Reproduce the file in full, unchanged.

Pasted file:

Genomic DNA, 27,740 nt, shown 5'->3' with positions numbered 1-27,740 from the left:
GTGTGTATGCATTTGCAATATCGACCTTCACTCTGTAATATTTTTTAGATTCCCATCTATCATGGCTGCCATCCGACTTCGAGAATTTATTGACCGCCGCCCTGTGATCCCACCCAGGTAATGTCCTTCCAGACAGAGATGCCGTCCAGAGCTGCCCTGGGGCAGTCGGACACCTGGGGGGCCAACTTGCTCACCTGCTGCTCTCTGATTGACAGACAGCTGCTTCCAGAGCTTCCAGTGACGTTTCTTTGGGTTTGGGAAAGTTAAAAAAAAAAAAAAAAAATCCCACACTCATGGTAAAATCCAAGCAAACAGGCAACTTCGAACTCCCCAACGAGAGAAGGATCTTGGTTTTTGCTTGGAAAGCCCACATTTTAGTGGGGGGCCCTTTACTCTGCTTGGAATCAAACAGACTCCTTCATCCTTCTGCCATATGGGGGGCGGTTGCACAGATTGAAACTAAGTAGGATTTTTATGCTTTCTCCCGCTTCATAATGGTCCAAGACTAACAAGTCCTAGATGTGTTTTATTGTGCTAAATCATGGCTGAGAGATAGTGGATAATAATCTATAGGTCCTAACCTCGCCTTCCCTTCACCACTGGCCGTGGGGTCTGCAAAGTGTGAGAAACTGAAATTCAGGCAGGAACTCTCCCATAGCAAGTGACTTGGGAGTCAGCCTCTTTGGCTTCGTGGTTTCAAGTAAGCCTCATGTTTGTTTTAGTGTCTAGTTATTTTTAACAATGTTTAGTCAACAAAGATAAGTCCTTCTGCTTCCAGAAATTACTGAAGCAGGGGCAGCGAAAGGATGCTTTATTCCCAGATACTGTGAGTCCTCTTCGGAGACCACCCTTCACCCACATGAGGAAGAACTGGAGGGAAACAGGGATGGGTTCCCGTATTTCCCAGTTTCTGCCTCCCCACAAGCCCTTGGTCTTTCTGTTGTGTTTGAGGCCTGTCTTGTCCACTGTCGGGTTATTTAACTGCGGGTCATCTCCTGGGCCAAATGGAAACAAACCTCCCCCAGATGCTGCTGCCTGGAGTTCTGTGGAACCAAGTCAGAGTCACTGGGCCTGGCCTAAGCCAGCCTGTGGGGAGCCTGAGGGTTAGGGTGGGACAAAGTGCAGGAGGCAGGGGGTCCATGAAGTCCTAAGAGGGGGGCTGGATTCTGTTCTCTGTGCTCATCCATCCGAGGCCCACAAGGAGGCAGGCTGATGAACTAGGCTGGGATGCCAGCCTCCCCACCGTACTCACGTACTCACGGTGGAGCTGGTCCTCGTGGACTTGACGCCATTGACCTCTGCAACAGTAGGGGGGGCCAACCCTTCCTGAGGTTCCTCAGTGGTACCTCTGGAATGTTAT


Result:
Genomic DNA, 27,740 nt, shown 5'->3' with positions numbered 1-27,740 from the left:
GTGTGTATGCATTTGCAATATCGACCTTCACTCTGTAATATTTTTTAGATTCCCATCTATCATGGCTGCCATCCGACTTCGAGAATTTATTGACCGCCGCCCTGTGATCCCACCCAGGTAATGTCCTTCCAGACAGAGATGCCGTCCAGAGCTGCCCTGGGGCAGTCGGACACCTGGGGGGCCAACTTGCTCACCTGCTGCTCTCTGATTGACAGACAGCTGCTTCCAGAGCTTCCAGTGACGTTTCTTTGGGTTTGGGAAAGTTAAAAAAAAAAAAAAAAAATCCCACACTCATGGTAAAATCCAAGCAAACAGGCAACTTCGAACTCCCCAACGAGAGAAGGATCTTGGTTTTTGCTTGGAAAGCCCACATTTTAGTGGGGGGCCCTTTACTCTGCTTGGAATCAAACAGACTCCTTCATCCTTCTGCCATATGGGGGGCGGTTGCACAGATTGAAACTAAGTAGGATTTTTATGCTTTCTCCCGCTTCATAATGGTCCAAGACTAACAAGTCCTAGATGTGTTTTATTGTGCTAAATCATGGCTGAGAGATAGTGGATAATAATCTATAGGTCCTAACCTCGCCTTCCCTTCACCACTGGCCGTGGGGTCTGCAAAGTGTGAGAAACTGAAATTCAGGCAGGAACTCTCCCATAGCAAGTGACTTGGGAGTCAGCCTCTTTGGCTTCGTGGTTTCAAGTAAGCCTCATGTTTGTTTTAGTGTCTAGTTATTTTTAACAATGTTTAGTCAACAAAGATAAGTCCTTCTGCTTCCAGAAATTACTGAAGCAGGGGCAGCGAAAGGATGCTTTATTCCCAGATACTGTGAGTCCTCTTCGGAGACCACCCTTCACCCACATGAGGAAGAACTGGAGGGAAACAGGGATGGGTTCCCGTATTTCCCAGTTTCTGCCTCCCCACAAGCCCTTGGTCTTTCTGTTGTGTTTGAGGCCTGTCTTGTCCACTGTCGGGTTATTTAACTGCGGGTCATCTCCTGGGCCAAATGGAAACAAACCTCCCCCAGATGCTGCTGCCTGGAGTTCTGTGGAACCAAGTCAGAGTCACTGGGCCTGGCCTAAGCCAGCCTGTGGGGAGCCTGAGGGTTAGGGTGGGACAAAGTGCAGGAGGCAGGGGGTCCATGAAGTCCTAAGAGGGGGGCTGGATTCTGTTCTCTGTGCTCATCCATCCGAGGCCCACAAGGAGGCAGGCTGATGAACTAGGCTGGGATGCCAGCCTCCCCACCGTACTCACGTACTCACGGTGGAGCTGGTCCTCGTGGACTTGACGCCATTGACCTCTGCAACAGTAGGGGGGGCCAACCCTTCCTGAGGTTCCTCAGTGGTACCTCTGGAATGTTAT